“She moves like beauty.”
“… she is Beauty. She will be free. I wish her to be free.”
This is guaranteed to break your heart! I wasn’t sure at first that I would like the book, mainly because I wasn’t that fond of Yeva. As the story went on, though, I got sucked in more and more, until I finished it in 2 days. What captured my attention the most was the Beasts’ writing. As the chapters wore on, you got to see a more human side of him, and he became this gentle being who was just as much a prisoner as Yeva was. Honestly, the few characters who made me fall in love with this story were the Beast, Yeva’s sisters, Lena and Asenka, and Solmir who is supposed to be the “Gaston” of the book. I’m not sure I can exactly pinpoint what it is about Yeva that I didn’t really care for. She is a strong character, which I appreciate. Somehow, though, she irritated me a bit.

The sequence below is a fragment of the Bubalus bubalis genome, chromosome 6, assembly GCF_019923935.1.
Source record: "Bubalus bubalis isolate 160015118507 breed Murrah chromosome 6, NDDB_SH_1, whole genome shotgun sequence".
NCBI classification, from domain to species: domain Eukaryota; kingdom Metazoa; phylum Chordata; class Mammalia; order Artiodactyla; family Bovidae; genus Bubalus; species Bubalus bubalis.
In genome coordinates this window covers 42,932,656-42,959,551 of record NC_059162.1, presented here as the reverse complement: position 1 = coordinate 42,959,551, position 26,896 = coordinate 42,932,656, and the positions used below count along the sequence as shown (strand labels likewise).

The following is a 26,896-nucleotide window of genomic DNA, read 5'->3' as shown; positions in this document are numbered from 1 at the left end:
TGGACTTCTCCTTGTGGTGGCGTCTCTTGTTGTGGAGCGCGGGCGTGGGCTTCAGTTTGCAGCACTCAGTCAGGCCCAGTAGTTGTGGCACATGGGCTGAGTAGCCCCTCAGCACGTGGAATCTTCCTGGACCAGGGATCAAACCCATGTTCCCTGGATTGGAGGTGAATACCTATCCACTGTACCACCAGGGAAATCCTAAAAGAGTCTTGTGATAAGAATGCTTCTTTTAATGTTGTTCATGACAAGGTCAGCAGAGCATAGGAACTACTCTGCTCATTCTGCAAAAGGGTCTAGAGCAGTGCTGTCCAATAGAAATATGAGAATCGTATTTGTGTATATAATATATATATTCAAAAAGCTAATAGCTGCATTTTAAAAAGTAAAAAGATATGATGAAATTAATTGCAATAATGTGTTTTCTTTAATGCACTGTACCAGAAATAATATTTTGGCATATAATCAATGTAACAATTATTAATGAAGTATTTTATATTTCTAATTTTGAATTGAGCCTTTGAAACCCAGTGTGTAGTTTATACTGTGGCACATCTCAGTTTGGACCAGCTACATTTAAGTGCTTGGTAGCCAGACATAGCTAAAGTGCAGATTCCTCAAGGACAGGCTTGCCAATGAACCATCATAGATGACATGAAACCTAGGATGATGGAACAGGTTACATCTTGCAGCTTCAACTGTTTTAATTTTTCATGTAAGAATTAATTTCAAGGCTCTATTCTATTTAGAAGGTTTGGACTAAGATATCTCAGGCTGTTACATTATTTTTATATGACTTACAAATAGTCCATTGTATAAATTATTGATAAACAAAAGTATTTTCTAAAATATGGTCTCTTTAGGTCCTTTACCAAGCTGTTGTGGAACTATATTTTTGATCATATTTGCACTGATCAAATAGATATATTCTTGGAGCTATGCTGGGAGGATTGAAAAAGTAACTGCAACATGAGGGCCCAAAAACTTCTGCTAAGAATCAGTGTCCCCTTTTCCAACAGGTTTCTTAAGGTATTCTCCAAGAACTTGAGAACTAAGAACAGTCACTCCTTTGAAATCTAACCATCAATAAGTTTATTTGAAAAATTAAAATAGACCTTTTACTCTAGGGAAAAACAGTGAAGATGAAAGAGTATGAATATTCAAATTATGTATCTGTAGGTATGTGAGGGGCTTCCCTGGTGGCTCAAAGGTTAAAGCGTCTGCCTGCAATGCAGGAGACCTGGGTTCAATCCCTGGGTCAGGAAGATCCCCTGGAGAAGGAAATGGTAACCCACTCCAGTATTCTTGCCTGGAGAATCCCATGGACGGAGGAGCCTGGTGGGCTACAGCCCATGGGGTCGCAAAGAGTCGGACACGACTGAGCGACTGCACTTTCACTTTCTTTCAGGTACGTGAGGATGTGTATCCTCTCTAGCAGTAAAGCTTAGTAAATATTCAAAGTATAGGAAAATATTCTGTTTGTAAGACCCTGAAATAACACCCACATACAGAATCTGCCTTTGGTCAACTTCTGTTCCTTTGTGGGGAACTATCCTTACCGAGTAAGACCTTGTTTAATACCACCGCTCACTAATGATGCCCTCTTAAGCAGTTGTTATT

Another aspect to this story that I liked that it also involves the Russian fairy tale of the Firebird. I really enjoyed seeing these two tales blended together so well.
“She moves like beauty, she whispers to us of wind and forest–and she tells us stories, such stories that we wake in the night, dreaming dreams of life long past. She reminds us of what we used to be.
She whispers to us what we could be.”
It was great to see this not be the typical Beauty & the Beast romance (i.e. Stockholm Syndrome). She does form a bond with the Beast when she is first imprisoned, but when she learns that he is the one that killed her father, she struggles against her feelings for him in order to avenge her fathers death.
Another romance that I was championing (or shipping) was the between Solmir and Asenka. From the beginning I was wanting them to be together, so when he proposed to Yeva, I was so sad.
This was a clever retelling, and much darker and unique. I definitely recommend!
“We are always the beast.”